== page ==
My grief was complicated: In the months after my breakup, I wasn’t only mourning Charley’s absence in my life. I was also worrying about my absence in hers. I scrutinized her appearances on my ex’s Instagram: Was her fur graying at a faster rate than before? Did she look sad? (Beagles, with their mournful eyes and droopy ears, almost always look sad.) What was I looking for, anyway? Was I hoping for signs that she missed me? Or did I want affirmation that she was OK?
I was hardly alone, I learned at the Wallace Collection, in wondering how my dog would fare without me. In a melodramatic painting called “The Old Shepherd’s Chief Mourner,” a grief-stricken collie throws itself on the coffin of its master. After King Edward VII died in 1910—leaving behind his favorite dog, Caesar—a popular story book called Where’s Master, attributed to Caesar, was published.
When I got home, I looked the book up online, and was happy to find it’s in the public domain. I read about Caesar roaming the palace halls, searching for Edward and reminiscing about how only the king knew just how to tickle his chin. “Where’s Master?” wails the inconsolable terrier. “I’ve been hunting for him high and low for days.” When he finally grasps that Edward is gone, his grief tips over into suicidal ideation. “I can’t find Master anywhere, and I’m so lonely…I wish so much that I could die too.”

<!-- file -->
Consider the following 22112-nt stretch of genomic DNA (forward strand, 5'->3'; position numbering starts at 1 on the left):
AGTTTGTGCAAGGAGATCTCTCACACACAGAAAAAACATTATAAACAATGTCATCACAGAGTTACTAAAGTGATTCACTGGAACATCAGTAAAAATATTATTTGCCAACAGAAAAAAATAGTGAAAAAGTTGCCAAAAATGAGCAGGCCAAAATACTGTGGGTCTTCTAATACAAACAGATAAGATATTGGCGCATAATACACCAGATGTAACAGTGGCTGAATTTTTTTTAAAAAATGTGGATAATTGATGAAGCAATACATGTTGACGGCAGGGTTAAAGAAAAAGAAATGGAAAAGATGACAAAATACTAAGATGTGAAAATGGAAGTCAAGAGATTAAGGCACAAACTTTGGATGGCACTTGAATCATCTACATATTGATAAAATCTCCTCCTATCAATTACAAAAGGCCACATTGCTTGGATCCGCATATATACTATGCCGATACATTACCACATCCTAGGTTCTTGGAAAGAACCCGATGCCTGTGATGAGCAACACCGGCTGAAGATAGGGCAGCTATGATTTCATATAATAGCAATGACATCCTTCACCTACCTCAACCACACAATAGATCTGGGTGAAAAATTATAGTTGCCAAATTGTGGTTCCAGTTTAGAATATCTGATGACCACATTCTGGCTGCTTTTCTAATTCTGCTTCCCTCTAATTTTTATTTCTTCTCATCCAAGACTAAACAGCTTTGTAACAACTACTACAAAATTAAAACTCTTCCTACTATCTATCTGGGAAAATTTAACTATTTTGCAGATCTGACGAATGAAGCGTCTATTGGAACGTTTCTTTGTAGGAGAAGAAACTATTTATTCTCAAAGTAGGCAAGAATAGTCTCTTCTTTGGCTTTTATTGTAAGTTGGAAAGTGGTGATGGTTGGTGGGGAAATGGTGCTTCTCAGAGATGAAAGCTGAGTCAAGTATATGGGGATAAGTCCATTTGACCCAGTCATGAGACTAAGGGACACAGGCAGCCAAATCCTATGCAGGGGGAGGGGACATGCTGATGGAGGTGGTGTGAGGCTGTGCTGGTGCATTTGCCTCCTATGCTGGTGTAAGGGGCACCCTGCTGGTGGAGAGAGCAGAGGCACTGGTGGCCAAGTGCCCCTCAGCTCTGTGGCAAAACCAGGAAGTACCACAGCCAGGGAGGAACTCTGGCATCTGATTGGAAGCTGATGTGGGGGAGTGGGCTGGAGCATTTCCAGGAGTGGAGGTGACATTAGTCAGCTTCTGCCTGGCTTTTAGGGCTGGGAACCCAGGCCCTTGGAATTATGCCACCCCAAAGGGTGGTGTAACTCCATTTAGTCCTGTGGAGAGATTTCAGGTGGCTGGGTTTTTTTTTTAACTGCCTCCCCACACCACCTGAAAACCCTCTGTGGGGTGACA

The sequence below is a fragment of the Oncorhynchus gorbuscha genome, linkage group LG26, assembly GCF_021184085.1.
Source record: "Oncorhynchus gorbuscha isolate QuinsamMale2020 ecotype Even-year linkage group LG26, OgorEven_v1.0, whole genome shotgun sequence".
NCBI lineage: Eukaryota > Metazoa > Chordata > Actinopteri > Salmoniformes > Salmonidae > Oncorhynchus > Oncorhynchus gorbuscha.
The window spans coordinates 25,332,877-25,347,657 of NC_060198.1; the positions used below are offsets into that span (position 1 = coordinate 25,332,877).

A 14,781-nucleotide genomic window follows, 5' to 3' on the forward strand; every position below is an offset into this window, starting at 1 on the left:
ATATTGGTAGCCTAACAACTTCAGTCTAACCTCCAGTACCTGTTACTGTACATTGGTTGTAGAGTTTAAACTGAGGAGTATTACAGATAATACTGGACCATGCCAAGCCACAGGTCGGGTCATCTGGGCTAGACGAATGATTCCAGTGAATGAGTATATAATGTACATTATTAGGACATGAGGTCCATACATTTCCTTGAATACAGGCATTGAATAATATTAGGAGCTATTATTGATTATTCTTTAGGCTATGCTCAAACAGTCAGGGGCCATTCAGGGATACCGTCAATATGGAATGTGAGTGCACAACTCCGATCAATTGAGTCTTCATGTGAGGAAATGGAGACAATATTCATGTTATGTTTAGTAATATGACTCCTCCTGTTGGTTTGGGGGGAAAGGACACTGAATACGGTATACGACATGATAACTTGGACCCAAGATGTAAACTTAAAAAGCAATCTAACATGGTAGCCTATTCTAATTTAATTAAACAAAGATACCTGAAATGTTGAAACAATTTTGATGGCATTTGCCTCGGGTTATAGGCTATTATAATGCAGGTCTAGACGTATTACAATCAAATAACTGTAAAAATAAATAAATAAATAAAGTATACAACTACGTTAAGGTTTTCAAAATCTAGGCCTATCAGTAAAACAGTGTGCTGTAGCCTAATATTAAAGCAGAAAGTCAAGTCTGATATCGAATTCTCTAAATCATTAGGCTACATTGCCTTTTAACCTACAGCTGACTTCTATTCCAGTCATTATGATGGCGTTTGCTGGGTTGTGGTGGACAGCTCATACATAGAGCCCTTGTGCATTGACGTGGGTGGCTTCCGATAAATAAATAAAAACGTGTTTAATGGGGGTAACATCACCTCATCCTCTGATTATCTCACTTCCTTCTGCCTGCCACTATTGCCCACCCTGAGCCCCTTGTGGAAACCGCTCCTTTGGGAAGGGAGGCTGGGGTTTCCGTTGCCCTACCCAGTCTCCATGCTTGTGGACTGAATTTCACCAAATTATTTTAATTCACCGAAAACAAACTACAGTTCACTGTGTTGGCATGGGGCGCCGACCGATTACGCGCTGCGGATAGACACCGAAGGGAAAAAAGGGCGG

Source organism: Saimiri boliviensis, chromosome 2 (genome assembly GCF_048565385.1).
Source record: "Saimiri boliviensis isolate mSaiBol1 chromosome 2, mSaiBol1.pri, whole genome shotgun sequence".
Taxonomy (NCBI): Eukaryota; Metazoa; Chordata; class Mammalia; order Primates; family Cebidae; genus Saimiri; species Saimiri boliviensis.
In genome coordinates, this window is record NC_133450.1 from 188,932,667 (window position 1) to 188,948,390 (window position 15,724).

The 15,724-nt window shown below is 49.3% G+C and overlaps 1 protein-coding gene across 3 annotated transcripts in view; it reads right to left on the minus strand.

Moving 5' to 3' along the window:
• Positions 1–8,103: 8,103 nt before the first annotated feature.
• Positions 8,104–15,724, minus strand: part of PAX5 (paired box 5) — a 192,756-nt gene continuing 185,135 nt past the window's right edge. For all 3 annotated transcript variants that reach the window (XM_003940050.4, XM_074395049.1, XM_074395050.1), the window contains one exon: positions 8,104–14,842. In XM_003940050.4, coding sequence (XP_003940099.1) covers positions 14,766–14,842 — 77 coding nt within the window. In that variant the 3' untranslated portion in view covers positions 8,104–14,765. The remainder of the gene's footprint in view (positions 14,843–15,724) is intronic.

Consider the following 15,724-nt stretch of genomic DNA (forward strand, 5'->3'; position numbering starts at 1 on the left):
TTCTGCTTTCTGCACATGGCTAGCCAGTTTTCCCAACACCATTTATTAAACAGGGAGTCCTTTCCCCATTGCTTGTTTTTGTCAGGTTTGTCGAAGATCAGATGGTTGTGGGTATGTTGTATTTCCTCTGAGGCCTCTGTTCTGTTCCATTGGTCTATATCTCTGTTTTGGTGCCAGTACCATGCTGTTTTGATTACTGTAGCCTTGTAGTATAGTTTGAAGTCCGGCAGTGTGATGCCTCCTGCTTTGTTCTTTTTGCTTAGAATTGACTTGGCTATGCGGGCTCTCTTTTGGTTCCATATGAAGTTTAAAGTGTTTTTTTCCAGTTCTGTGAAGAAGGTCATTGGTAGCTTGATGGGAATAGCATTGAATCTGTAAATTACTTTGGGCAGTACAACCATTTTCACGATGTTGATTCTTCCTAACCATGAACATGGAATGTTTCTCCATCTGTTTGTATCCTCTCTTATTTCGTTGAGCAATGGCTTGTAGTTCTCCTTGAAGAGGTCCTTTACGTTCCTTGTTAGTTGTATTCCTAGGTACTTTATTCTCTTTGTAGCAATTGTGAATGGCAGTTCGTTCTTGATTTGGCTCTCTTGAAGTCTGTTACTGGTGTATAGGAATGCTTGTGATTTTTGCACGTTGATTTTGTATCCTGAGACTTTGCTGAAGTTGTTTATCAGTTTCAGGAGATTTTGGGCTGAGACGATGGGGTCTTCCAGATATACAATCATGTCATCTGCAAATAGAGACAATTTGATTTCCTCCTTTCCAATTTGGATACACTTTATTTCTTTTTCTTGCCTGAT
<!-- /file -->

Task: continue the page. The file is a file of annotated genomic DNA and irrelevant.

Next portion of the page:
Reading these morbid, self-flattering musings brought me back to my original question: Do we project onto our pets too much? Probably. But who can resist? Where’s Master sold over 100,000 copies.
It’s been over a year since I last saw Charley. I did not fight for custody, because she was my ex’s before she was mine and because sharing a dog with one’s ex—however common this may be—strikes me as insane. When I drop a crumb of food while cooking, I no longer listen for the pitter-patter of paws; I clean it up myself.
I sometimes see Charley in my dreams. In one, I suddenly remember that she hasn’t been fed in weeks; I run to the place where her kibble should be, but find only a jar of Twizzlers. In another, I discover that the dog I thought was Charley is really an imposter, “Charlay.”
After the breakup, my ex sent the framed photo of Times Square Charley back to me. I didn’t want to look at it, but I couldn’t bring myself to throw it away. Now it lives in my dad’s basement, alongside some old books and clothes.
So many of the images at the Wallace Collection celebrate dogs’ loyalty to us—their desire to please us with their hunting prowess, their tricks, or just their steady company. Maybe it’s because we fetishize their fidelity and their dependence that my guilt over leaving Charley was so intense.
A third photo of Charley: August 2020. I had only known her for a few months; I was just then falling in love. I am leaning over her on the couch, hugging her. Our noses are almost pressed together. It isn’t a particularly flattering photo of me—my hair is frizzy, my eyes closed; my bra strap is showing, and not in a sexy way—but I added it to my post-breakup Hinge profile.
Was this an act of self-sabotage? (“Is that your dog?” “No, my ex’s” was a bit of a conversation-killer.) A pointless show of loyalty? As my grief peaked, my profile read like a tribute to Charley. I listed “medium-sized dogs” as one of my primary interests. At one point, the algorithm showed me only pictures of men with dogs.
I must have toned it down eventually, because my new boyfriend is not a dog person. At least, he wasn’t when we matched. After dragging him to CitiPups and watching him slowly bond with a French bulldog, I have hope.